For automatic detection of the male fetal cells, the image processing AxioVision Commander module (Carl Zeiss) was used. All steps of processing, analysis, and evaluation were stored in an AxioVision Commander Script, which could be run automatically on the stored images. This script was based on previously published scripts with some specific modifications (Figure 2)[21], [22]. SpectrumOrange X chromosome FISH signals were used as a visual control. The validation of the script has been described earlier [21].

Figure 2. AxioVision Commander script for the automatic detection of male fetal cells.

A. Original image, split up in B. DAPI image and C. SpectrumGreen image; D. Threshold interactive on the DAPI image: segmentation based on the definition of a brightness range. Pixels within the defined gray level range are set to the maximum gray value 1 (pseudocolor blue); whilst pixels outside it are set to the minimum gray value 0 (black), resulting in a binary image; E. Scrap of image D: removing all artefacts too small to be possibly originating from cell nuclei; F. Close: filling in gaps in the contours of the nuclei; G. Dynamic Threshold of the SpectrumGreen image, resulting in a binary image showing the Y chromosome FISH spots; H. Scrap of image G: all regions smaller than 10 pixels and larger than 65 pixels are removed; I. Masking of the binary images F and H: retaining only the SpectrumGreen FISH signals lying in a nucleus. In the last step, to be included as a true FISH signal, the detected regions had to fulfil four measurement parameter conditions with regard to area of the region, lowest and highest pixel density and standard deviation of the pixel density (not shown).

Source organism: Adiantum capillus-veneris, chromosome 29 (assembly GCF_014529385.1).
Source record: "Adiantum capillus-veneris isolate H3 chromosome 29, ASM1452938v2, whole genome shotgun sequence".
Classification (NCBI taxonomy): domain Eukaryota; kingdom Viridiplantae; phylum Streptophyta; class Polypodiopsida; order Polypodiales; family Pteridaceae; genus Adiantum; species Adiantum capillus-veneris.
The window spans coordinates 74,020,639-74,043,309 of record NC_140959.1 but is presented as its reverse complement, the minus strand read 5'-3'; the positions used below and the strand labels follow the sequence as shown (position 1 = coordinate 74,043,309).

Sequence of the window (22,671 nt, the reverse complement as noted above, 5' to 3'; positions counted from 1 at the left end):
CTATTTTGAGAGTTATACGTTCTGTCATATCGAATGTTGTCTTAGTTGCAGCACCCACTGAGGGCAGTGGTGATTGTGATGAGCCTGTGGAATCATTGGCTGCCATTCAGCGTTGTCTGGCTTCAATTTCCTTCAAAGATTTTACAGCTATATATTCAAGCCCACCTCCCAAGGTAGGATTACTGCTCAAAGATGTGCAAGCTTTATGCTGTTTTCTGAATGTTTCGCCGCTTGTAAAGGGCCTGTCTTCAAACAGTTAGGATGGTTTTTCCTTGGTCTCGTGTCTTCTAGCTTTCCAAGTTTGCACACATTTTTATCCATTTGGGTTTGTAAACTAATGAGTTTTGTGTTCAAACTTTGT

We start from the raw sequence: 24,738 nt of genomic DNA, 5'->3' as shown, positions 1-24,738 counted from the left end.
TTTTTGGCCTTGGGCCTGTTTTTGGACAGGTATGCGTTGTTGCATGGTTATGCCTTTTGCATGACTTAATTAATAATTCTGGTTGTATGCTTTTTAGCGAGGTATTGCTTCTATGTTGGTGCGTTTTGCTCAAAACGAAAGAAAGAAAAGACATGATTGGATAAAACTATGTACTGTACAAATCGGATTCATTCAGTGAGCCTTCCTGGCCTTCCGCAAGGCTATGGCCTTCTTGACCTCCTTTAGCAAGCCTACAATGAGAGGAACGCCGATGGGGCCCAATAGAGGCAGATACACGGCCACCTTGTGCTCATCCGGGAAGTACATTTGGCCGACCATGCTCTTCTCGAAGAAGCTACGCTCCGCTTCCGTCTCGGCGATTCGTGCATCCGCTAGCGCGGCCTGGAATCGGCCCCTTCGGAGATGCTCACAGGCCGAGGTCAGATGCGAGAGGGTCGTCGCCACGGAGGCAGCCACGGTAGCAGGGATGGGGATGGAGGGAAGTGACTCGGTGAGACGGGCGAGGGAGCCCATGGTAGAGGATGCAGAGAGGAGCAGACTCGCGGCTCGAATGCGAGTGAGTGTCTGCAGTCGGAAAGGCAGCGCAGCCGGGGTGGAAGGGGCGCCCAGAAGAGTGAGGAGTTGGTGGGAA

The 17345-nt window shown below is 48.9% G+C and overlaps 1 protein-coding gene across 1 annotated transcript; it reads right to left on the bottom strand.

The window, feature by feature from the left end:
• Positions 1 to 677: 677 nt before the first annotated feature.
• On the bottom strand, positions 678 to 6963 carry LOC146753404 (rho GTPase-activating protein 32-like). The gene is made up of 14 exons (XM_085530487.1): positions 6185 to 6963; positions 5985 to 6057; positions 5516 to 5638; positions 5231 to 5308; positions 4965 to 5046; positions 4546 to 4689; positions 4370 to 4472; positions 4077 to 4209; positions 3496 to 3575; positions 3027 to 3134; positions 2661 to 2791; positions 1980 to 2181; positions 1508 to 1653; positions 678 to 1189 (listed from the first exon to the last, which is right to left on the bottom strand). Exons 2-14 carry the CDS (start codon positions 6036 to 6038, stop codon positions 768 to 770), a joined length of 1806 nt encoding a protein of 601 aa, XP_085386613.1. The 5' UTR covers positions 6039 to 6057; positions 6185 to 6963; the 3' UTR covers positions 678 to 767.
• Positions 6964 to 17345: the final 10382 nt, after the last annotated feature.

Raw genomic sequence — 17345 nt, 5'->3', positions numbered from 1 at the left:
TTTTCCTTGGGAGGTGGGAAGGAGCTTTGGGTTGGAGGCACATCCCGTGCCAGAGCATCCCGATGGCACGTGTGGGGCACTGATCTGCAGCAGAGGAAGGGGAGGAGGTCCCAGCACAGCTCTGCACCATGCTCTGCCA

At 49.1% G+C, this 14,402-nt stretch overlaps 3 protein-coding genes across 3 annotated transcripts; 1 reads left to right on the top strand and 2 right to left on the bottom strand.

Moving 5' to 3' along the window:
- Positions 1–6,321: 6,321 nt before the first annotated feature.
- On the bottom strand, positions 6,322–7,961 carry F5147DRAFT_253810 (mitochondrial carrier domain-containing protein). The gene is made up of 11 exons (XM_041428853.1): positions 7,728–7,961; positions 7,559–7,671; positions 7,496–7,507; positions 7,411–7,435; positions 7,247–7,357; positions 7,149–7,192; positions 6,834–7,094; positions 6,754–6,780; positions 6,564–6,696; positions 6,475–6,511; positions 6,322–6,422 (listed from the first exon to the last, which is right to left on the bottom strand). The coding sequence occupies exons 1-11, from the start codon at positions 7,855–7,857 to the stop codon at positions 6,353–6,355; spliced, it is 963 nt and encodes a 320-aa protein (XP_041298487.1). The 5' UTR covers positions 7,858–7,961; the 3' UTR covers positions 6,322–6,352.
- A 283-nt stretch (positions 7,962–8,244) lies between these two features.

Repeated FISH